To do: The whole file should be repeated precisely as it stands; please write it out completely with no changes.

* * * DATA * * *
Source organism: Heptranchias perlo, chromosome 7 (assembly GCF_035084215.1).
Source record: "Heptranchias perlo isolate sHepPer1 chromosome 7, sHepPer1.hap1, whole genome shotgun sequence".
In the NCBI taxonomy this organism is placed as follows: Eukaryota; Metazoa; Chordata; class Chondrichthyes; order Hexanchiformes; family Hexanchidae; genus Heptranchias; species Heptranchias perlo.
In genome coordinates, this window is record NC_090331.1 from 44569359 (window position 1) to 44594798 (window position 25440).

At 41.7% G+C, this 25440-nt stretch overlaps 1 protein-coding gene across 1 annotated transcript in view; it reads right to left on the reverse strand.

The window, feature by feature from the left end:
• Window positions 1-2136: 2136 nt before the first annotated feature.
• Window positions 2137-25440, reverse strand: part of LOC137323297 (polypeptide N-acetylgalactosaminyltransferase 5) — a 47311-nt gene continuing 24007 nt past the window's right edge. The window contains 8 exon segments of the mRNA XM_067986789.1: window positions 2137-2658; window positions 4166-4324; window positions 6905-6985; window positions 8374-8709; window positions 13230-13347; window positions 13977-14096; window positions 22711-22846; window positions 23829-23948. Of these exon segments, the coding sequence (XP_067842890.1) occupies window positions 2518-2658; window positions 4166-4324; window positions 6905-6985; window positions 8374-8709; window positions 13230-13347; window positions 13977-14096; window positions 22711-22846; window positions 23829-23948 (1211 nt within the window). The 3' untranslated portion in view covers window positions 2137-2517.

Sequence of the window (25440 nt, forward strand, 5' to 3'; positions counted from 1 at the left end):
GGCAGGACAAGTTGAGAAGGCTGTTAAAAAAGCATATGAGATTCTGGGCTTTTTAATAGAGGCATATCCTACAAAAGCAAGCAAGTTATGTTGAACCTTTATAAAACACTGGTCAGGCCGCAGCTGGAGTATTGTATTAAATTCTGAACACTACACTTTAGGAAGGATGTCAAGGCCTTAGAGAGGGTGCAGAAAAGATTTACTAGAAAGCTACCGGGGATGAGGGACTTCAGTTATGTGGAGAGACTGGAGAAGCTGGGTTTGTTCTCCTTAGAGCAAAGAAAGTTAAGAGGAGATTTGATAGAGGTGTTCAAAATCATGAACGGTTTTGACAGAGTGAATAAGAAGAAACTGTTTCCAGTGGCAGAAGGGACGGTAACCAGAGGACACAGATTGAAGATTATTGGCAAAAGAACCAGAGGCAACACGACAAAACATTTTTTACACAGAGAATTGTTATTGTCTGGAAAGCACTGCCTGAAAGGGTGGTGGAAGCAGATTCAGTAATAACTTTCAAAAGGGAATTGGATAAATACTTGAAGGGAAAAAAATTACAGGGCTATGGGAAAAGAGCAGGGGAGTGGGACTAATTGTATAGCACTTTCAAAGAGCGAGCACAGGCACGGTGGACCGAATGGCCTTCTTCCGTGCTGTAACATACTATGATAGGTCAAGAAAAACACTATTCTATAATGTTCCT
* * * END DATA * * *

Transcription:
Source organism: Heptranchias perlo, chromosome 7 (assembly GCF_035084215.1).
Source record: "Heptranchias perlo isolate sHepPer1 chromosome 7, sHepPer1.hap1, whole genome shotgun sequence".
In the NCBI taxonomy this organism is placed as follows: Eukaryota; Metazoa; Chordata; class Chondrichthyes; order Hexanchiformes; family Hexanchidae; genus Heptranchias; species Heptranchias perlo.
In genome coordinates, this window is record NC_090331.1 from 44569359 (window position 1) to 44594798 (window position 25440).

At 41.7% G+C, this 25440-nt stretch overlaps 1 protein-coding gene across 1 annotated transcript in view; it reads right to left on the reverse strand.

The window, feature by feature from the left end:
• Window positions 1-2136: 2136 nt before the first annotated feature.
• Window positions 2137-25440, reverse strand: part of LOC137323297 (polypeptide N-acetylgalactosaminyltransferase 5) — a 47311-nt gene continuing 24007 nt past the window's right edge. The window contains 8 exon segments of the mRNA XM_067986789.1: window positions 2137-2658; window positions 4166-4324; window positions 6905-6985; window positions 8374-8709; window positions 13230-13347; window positions 13977-14096; window positions 22711-22846; window positions 23829-23948. Of these exon segments, the coding sequence (XP_067842890.1) occupies window positions 2518-2658; window positions 4166-4324; window positions 6905-6985; window positions 8374-8709; window positions 13230-13347; window positions 13977-14096; window positions 22711-22846; window positions 23829-23948 (1211 nt within the window). The 3' untranslated portion in view covers window positions 2137-2517.

Sequence of the window (25440 nt, forward strand, 5' to 3'; positions counted from 1 at the left end):
GGCAGGACAAGTTGAGAAGGCTGTTAAAAAAGCATATGAGATTCTGGGCTTTTTAATAGAGGCATATCCTACAAAAGCAAGCAAGTTATGTTGAACCTTTATAAAACACTGGTCAGGCCGCAGCTGGAGTATTGTATTAAATTCTGAACACTACACTTTAGGAAGGATGTCAAGGCCTTAGAGAGGGTGCAGAAAAGATTTACTAGAAAGCTACCGGGGATGAGGGACTTCAGTTATGTGGAGAGACTGGAGAAGCTGGGTTTGTTCTCCTTAGAGCAAAGAAAGTTAAGAGGAGATTTGATAGAGGTGTTCAAAATCATGAACGGTTTTGACAGAGTGAATAAGAAGAAACTGTTTCCAGTGGCAGAAGGGACGGTAACCAGAGGACACAGATTGAAGATTATTGGCAAAAGAACCAGAGGCAACACGACAAAACATTTTTTACACAGAGAATTGTTATTGTCTGGAAAGCACTGCCTGAAAGGGTGGTGGAAGCAGATTCAGTAATAACTTTCAAAAGGGAATTGGATAAATACTTGAAGGGAAAAAAATTACAGGGCTATGGGAAAAGAGCAGGGGAGTGGGACTAATTGTATAGCACTTTCAAAGAGCGAGCACAGGCACGGTGGACCGAATGGCCTTCTTCCGTGCTGTAACATACTATGATAGGTCAAGAAAAACACTATTCTATAATGTTCCT